Thy booths for evermore will silent be.Aranami at Flickr
It was a ravished diner of the night’s quietness, a foster child of silence and slow time. A Denver historian that expressed a culinary tale more sweetly than this rhyme. Okay, it’s no Keats, and the already-mourned Breakfast King — which closed suddenly and without much warning, even to its employees, on January 3 — is no Grecian urn. But as Keats’s arguably most famous ode is about timelessness, so, too, was the Breakfast King.
For nearly fifty years, though, Breakfast King has had that sense about it that it’s been around forever, like it sprung up bearing green chile right there on South Santa Fe as soon as the road was built. It was good to be the King. If you know diners, you knew the Breakfast King. It’s been a stalwart on best-of lists for years, always in the top ten of any diner list that any publication might print. It even gained national attention back in 2009, when Esquire magazine lauded the Breakfast King as one of the Best Breakfast Places in America, praising the “country-fried steak, smothered in sausage gravy and so tender you can cut it with your fork.”
Of course, Denver didn’t need Esquire’s imprimatur to recommend Breakfast King. Anyone who’s been up at three or four in the morning, either starting their day or ending it, has probably been there, and probably loved it. It wasn’t that the food was amazing (though it was), or that they knew how to fill a cup (though they did), or that they knew that customers came back time and again because of the welcome they felt coming through the door any time of day (though we did). It was all of that and more. It was quintessential Denver, and unlike the White Spot restaurants of years past, it hung on. It survived. Hell, it was a place that locals even wrote songs about.
Which is why I'd already known the place for almost a decade by the time Esquire got around to recommending it. It was one of the first places I found when I moved to Denver in 1999, a place I saw along the road and made a mental note to check out. I'd long been an advocate of the position that you can tell a city by its diners — that's where the history is, along with the old-timers that not only know it but like to talk. When I made it there that first morning, with a copy of the Rocky Mountain News and a hope that this place was going to be good, I had no idea.
When I walked in, I remember feeling as though the Breakfast King was a place outside of time. There had been no years — which was saying something, because back in 1999, all we were talking about was time. Y2K, the millennium, the end and the beginning. But here was a place where none of that seemed to matter. I sat in an orange booth by the window, a seat that would have made sense in any decade, from stylish in 1975 to charmingly outdated by the ’80s and ’90s, and what would become kitschy cool after the turn of the century. I’d heard good things about the green chile, but I’m from the Midwest, so country-fried steak it was.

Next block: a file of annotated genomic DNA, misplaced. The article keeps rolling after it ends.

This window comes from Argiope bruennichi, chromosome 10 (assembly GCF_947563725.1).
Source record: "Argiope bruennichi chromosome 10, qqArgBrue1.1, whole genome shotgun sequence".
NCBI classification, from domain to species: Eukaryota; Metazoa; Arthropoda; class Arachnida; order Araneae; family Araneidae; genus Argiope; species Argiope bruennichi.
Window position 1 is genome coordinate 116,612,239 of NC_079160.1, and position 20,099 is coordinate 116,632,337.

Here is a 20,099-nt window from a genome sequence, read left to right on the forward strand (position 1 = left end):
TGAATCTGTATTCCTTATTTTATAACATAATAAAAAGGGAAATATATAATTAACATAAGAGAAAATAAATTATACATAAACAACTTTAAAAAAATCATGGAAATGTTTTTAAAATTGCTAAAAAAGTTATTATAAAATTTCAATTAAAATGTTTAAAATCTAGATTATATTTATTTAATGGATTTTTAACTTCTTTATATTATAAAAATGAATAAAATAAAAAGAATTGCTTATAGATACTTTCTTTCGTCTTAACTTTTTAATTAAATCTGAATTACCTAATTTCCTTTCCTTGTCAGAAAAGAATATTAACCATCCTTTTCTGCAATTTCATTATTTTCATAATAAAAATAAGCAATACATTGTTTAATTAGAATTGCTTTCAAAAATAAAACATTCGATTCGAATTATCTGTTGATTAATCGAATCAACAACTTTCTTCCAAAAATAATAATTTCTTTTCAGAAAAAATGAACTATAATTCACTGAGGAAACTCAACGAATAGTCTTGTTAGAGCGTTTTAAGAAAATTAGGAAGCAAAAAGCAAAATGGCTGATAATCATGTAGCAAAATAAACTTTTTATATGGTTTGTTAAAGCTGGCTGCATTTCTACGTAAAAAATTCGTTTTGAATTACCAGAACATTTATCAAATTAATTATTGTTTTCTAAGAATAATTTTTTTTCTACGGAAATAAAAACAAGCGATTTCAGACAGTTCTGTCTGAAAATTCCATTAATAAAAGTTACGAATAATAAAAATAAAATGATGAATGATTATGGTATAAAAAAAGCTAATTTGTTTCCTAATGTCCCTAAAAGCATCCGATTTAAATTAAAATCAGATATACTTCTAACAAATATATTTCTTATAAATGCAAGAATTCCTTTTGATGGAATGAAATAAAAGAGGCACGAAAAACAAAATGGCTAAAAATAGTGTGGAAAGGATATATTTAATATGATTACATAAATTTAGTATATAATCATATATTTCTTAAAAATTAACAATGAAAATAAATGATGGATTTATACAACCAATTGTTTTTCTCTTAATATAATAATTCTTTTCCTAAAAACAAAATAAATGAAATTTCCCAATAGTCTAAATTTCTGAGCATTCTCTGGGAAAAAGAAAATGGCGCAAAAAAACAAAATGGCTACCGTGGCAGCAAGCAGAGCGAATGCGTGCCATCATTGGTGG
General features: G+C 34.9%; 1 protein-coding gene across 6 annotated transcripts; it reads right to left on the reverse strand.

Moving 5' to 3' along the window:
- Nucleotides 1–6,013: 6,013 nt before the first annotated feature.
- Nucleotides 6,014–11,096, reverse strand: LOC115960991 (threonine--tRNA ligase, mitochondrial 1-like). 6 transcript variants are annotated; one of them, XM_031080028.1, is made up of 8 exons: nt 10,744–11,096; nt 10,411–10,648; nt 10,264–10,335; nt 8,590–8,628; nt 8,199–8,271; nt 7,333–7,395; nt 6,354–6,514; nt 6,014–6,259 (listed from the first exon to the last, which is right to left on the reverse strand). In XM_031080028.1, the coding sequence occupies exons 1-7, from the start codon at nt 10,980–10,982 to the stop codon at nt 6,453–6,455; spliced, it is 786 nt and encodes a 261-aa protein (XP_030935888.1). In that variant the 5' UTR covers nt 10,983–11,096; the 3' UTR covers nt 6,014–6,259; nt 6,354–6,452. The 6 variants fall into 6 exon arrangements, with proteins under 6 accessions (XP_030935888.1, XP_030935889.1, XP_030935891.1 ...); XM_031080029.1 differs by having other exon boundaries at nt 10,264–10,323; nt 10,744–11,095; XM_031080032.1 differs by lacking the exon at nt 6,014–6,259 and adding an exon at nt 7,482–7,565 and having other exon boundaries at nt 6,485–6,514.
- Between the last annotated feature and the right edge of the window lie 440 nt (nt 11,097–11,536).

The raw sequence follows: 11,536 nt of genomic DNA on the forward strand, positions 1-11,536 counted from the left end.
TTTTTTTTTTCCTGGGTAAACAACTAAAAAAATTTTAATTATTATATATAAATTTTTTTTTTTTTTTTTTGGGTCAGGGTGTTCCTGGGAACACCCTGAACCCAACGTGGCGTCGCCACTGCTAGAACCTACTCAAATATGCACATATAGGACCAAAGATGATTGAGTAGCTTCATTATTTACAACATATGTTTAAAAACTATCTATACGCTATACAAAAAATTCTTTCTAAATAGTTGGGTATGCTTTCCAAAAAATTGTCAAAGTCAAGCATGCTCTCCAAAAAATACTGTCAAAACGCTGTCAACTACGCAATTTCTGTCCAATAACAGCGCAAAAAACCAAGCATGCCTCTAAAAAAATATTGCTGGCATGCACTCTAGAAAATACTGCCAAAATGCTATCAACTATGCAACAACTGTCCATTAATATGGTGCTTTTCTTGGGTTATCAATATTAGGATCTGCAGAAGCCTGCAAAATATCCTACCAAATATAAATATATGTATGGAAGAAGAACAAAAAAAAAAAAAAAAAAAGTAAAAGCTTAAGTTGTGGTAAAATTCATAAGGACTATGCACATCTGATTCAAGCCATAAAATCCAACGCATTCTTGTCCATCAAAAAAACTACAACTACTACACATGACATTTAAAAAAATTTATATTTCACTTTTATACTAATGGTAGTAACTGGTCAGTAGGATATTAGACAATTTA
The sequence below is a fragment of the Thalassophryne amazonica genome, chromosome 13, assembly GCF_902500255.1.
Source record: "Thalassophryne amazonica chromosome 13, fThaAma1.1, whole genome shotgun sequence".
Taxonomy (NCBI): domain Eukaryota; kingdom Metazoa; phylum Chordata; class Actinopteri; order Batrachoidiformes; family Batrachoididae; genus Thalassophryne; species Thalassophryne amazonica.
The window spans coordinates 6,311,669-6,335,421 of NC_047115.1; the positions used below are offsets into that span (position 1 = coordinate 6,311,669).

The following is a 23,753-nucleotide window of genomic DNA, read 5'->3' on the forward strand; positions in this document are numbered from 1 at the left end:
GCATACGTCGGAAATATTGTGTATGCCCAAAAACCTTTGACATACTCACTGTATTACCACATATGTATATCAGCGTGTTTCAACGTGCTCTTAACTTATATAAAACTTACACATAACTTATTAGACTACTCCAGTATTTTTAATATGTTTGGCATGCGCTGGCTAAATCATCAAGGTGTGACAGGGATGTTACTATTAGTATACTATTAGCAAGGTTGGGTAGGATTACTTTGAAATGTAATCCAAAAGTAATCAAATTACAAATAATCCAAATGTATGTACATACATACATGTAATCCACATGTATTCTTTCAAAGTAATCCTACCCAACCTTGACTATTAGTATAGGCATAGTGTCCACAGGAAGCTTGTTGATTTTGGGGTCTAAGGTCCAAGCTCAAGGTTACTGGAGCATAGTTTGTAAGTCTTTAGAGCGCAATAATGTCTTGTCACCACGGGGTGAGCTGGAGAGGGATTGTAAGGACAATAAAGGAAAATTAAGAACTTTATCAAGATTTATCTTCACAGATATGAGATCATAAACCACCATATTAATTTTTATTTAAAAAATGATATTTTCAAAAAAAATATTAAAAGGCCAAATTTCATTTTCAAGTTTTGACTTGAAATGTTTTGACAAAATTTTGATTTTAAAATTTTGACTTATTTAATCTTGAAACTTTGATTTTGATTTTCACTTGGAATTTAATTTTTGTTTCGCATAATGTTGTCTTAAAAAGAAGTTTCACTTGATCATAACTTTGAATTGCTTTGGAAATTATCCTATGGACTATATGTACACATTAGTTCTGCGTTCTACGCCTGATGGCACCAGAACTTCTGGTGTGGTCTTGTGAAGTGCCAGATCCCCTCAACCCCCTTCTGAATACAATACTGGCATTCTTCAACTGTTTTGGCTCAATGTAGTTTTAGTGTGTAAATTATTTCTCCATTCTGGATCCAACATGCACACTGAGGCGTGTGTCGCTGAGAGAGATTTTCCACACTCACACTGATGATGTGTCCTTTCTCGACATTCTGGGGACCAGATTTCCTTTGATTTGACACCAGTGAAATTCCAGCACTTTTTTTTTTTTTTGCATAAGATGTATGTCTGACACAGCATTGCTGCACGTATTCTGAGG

I remember loving the gravy and the steak. And my waitress, who could have been cosplaying Flo from Alice and winning a gum-snapping Best in Show. And the people-watching — it was a menagerie. Always was. This beautiful melting pot of perspectives. What men or gods were these? What maidens loth? What mad pursuits, what struggles to escape? What pipes and dime bags? What wild ecstasy? It was anyone’s guess. Two guys could be passing each other the hot sauce, wearing earrings for completely and utterly different reasons. When I left that first time, I knew I'd be back — and I was, though clearly not enough. It's never enough when it's too late.
Still, when I went back, I went back as much for the place and its people as for the fare. Heard conversations are sweet, but those unheard are sweeter; therefore, I wanted that strange and hungry crowd to please murmur on. It was the gentle cacophony of the place that somehow added to the quietude. It was the sort of place where you could talk with the folks in the booth next to you, but you could also be comfortably alone, solitary in a room full of Denverites, each one going about their day, living out their own stories. It was a warm-belly pastoral of the Mile High life, captured anew every day in the remains of omelets and biscuits and gravies left on plates like grease-built found art. It both marked time and refused it.
Until January 3, 2022. Breakfast King became another victim of the pandemic, though the specifics surrounding cause of death have yet to be determined. It folded like the house of cards of which so many American cities seem to have been made; we avoided a stiff breeze for decades until COVID came around and blew everything down. Denver still has some wonderful diners serving food worthy of their own odes. But the city has lost so many: Tom’s, Nick’s, Denver Diner, 20th Street Cafe and now Breakfast King.
If only the Breakfast King were a little more like Keats’s urn; it remained in the midst of other local woe for decades, while old age and progress both did generations waste. Its doors stayed open for us, and though now they're closed and the steaks have stopped being country-fried and smothered in sausage gravy or green chile, the coffee cups never again to be refilled, the orange booths forever empty of Denver’s spectrum of strangers, the fact will remain that the Breakfast King was here. It was here, as it was always here, and in the hearts and stomachs of multitudes, it will remain. That is all we know in Denver. And all we need to know.
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Teague Bohlen is a writer, novelist and professor at the University of Colorado Denver. His first novel, The Pull of the Earth, won the Colorado Book Award for Literary Fiction in 2007; his textbook The Snarktastic Guide to College Success came out in 2014. His new collection of flash fiction, Flatland, is available now.